Danish PM’s Car Vandalised by Protesters During 'Minkgate' Hearing

© AP Photo / Geoffroy van der Hasselt / Pool Прибытие премьер-министра Дании Метте Фредериксен на саммит ЕС в Брюссель
Прибытие премьер-министра Дании Метте Фредериксен на саммит ЕС в Брюссель - Sputnik International, 1920, 10.12.2021
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Danish Prime Minister Mette Frederiksen adamantly defended the 2020 preventive cull of 15 million healthy mink, which has been haunting her and her party ever since, by calling the decision “unfortunate”, but “the right thing to do”.
The Danish police had to escort Prime Minister Mette Frederiksen’s car away from the Frederiksberg court, after protesters had encircled the vehicle and inflicted some minor damage, including a broken rear light.
Frederiksen, who had been summoned to a court to meet a commission surveying the so-called “Minkgate”, her government’s decision in 2020 to cull the entire stock of farmed mink due to a fear of COVID-19 mutations, was not in the car at the time of the incident, TV2 reported.
As the car became encircled by protesters, the Copenhagen police decided to shield it.
“In connection with this, a rear light was smashed on the car. It has now been driven away from the location. We are looking further into what happened,” the police said in a statement.
Subsequently, two people were arrested as a result of disturbances related to the demonstrations, the Copenhagen Police said. One of the individuals arrested was seized for violent or threatening behaviour towards service personnel, and the other for making offensive remarks.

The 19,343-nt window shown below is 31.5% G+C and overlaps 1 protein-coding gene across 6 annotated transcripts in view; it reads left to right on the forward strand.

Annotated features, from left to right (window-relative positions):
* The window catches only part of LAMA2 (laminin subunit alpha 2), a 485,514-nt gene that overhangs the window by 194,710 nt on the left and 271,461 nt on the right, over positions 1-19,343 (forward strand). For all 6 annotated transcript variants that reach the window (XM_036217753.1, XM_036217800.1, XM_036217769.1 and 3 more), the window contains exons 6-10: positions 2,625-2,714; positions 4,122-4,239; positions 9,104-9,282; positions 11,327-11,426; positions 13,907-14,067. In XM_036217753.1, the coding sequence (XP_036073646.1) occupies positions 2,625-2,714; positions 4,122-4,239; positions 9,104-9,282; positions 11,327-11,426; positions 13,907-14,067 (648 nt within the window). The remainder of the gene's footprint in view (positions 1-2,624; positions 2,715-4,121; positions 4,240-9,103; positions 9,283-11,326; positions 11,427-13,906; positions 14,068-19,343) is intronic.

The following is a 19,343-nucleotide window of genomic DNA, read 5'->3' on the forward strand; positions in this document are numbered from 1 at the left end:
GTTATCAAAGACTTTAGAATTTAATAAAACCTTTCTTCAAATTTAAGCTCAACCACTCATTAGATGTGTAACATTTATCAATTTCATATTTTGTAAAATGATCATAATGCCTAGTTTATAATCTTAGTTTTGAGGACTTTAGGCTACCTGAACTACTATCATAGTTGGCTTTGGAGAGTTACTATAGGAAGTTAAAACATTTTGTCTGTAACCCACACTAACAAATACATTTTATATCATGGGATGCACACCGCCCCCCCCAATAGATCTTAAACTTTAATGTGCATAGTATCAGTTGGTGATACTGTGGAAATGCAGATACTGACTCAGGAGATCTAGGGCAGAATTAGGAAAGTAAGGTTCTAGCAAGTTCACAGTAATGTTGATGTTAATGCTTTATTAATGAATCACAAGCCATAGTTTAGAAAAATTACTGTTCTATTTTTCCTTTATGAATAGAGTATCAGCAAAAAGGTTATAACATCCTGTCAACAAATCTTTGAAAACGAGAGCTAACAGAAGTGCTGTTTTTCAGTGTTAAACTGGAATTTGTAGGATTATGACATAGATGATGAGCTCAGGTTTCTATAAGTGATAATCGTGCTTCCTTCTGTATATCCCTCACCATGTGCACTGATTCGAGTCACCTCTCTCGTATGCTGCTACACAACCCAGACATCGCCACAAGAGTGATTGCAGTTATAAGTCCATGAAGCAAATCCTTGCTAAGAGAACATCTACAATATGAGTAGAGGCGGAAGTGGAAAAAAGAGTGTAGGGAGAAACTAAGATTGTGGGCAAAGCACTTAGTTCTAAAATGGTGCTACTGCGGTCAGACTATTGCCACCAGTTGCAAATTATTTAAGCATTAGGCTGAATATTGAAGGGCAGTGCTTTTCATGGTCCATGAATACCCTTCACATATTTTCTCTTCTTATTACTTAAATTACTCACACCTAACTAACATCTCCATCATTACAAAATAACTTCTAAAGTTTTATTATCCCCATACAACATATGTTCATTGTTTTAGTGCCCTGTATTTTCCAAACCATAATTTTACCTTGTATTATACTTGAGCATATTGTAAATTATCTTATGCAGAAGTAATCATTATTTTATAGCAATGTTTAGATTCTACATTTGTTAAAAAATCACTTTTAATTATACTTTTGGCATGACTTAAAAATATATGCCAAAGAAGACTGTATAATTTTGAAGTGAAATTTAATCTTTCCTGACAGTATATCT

As she arrived at the court, Frederiksen was booed by a sizable gathering of protesters, some of whom held signs calling to put her in prison. Others mentioned the “lost” text messages related to the cull, which, as Frederiksen and her team claim, were automatically deleted and are a topic of inquiry as well. Yet another sign read “Ignorance doesn't absolve one of responsibility,” referring to the government's claims it didn't know the order to cull mink lacked legal basis at the time it was issued, which is why it had to be green-lit retroactively.
Frederiksen, however, was adamant about the cull, calling it the decision “unfortunate”, but “the right thing to do”.
The decision to kill 15 million mink to stop a mutated COVID strain from interfering with the vaccination campaign was found to be unconstitutional, as Danish law doesn't allow the killing of healthy animals. Subsequently, Frederiksen's Food Minister and fellow Social Democrat Mogens Jensen took the blame and left his post over the affair that, as analysts argued, undermined the ruling party's stance in the recent municipal election. The cull effectively eradicated a thriving sector, as Denmark was one of the world's leading producers and exporters of fur.
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